Recollections of a 50-year love affair with Golden Gate Park

I can’t resist posting this lovely recollection of Golden Gate Park written by Roselyn Rich Smith, printed in the Marin Independent Journal on June 6, 2024 (to see the original article follow the link at the end).

Japanese Tea Garden (photo by Heath Massey)

Japanese Tea Garden (photo by Heath Massey)

“I have bicycled through some grand public parks of the world — the Parmenio Pinero in Buenos Aires, the Bois de Boulogne in Paris, the Westpark in Munich, the Parc de la Granges in Geneva. None have been grander than the Golden Gate Park.

It all began five decades ago at the end of a road trip in a Chevy convertible from Boston to San Francisco with a dark-eyed, dashing lover, a king of romance and surprises. Before entering the historic City by the Bay, which I had never seen, he blindfolded me and drove to the highest peak. As the blindfold flew off, I could scarcely breathe. It was love at first sight; the pastel city, with her Victorian houses draped in soft powder blues and creamy whites, surrounded by the silver sheen of ocean and bay. High-spanned bridges glittered in the morning sun like necklaces tossed across the water. The emerald city’s golden park shimmered below us with five lakes and 1,000 acres of forests, meadows and flower-filled gardens that spilled for miles eastward from the ocean. At that moment, my life turned from black and white into technicolor.

This wild introduction to the new city of my dreams was only beginning. My pied piper had more tricks up his sleeve. From our wrap-around hilltop view, he whisked me down to the Golden Gate Park. After renting bicycles, we began an all-day magic carpet ride through a lovers paradise. O Fortuna, to be introduced to this city sanctuary on a clear, sunny day in April!Our bike tour began amid a Cirque du Soleil cast of bicyclists, roller skaters, parents with strollers, street musicians and bench warmers. For an East Coast girl used to drab, grey skies, who had never laid eyes on a eucalyptus, redwood or date palm tree, I was dizzy with pungent smells and vibrant colors. “We’re not in Boston anymore, Toto.”

Our first stop was at the Japanese Tea Garden. We sipped jasmine tea served by geishas in red silk kimonos in an open-air teahouse. We breathed in the scents of pink cherry blossoms and white magnolias while crossing arched bridges over curving ponds with golden fish.Next, a ride on a turn-of-the-centurey carousel with old fashioned organ grinder music and fanciful ponies handpainted with metallic blues and golds. Later, a picnic on the lush green grounds of the glass Conservatory of Flowers amid a sweep of 10,000 gold poppies, lavender primroses, scarlet azaleas and white rhododendrons.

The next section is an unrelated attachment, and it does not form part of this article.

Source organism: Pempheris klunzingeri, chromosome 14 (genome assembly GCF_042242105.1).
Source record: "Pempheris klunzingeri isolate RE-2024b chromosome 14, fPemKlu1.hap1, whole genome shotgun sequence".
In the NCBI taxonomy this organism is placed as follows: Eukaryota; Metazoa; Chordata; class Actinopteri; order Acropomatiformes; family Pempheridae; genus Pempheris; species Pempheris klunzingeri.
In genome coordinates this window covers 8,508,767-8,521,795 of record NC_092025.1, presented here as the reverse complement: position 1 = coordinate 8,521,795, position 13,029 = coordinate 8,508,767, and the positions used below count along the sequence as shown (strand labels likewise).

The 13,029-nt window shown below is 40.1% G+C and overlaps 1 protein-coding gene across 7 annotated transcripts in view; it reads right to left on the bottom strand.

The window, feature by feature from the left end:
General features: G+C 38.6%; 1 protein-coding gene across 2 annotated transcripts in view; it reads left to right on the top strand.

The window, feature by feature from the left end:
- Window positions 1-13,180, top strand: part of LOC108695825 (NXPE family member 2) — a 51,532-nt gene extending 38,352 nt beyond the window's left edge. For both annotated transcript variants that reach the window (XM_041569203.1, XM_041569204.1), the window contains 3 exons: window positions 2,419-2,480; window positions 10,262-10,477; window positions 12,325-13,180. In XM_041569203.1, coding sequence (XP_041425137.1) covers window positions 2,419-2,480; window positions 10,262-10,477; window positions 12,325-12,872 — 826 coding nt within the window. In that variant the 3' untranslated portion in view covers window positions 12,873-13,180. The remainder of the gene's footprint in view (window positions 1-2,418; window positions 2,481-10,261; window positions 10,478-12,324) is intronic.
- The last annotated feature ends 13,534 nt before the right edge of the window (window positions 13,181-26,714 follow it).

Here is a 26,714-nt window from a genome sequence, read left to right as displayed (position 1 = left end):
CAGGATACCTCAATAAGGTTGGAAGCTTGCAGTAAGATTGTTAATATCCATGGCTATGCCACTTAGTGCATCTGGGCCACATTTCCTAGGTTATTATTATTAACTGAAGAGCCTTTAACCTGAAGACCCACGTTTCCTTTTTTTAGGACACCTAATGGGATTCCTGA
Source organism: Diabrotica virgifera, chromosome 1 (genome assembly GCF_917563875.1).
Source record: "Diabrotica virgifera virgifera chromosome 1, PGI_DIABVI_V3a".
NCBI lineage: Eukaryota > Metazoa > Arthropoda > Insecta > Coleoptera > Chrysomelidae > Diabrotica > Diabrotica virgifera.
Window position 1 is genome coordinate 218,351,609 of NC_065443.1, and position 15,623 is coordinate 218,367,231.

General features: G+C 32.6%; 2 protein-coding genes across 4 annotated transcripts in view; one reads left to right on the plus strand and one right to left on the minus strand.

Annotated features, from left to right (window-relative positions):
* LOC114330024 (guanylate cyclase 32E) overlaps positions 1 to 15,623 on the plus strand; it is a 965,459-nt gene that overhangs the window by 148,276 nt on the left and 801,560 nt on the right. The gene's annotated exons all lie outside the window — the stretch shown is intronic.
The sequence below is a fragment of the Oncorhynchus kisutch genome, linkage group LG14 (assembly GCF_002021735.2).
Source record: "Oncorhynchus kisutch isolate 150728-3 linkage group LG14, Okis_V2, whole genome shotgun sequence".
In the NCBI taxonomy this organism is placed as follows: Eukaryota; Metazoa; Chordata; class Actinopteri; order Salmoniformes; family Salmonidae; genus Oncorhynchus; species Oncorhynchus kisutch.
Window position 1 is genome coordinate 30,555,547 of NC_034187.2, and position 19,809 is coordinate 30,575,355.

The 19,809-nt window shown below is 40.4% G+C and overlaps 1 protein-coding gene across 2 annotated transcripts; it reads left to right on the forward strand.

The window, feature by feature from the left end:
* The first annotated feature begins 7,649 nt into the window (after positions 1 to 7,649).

If I could bestow a gift to city dwellers everywhere, I would travel the world like Johnny Appleseed and cast seeds for public parks. Then, I would seek out master gardeners like John McClaren, the original landscaper for the Golden Gate Park, who dedicated 70 years of his life as the first superintendent to bring the park to its full glory.My dark-eyed, dashing lover is long gone, but 50 years later I still bicycle in the Golden Gate Park every week. Who says that a love affair has to come in human form?”

via How it is: A 50-year love affair continues – Marin Independent Journal.

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About fromthethicket

I'm a landscape historian and professor emeritus of landscape architecture, UC Davis. I live in San Francisco.
This entry was posted in history, people, recreation and tagged , , , . Bookmark the permalink.

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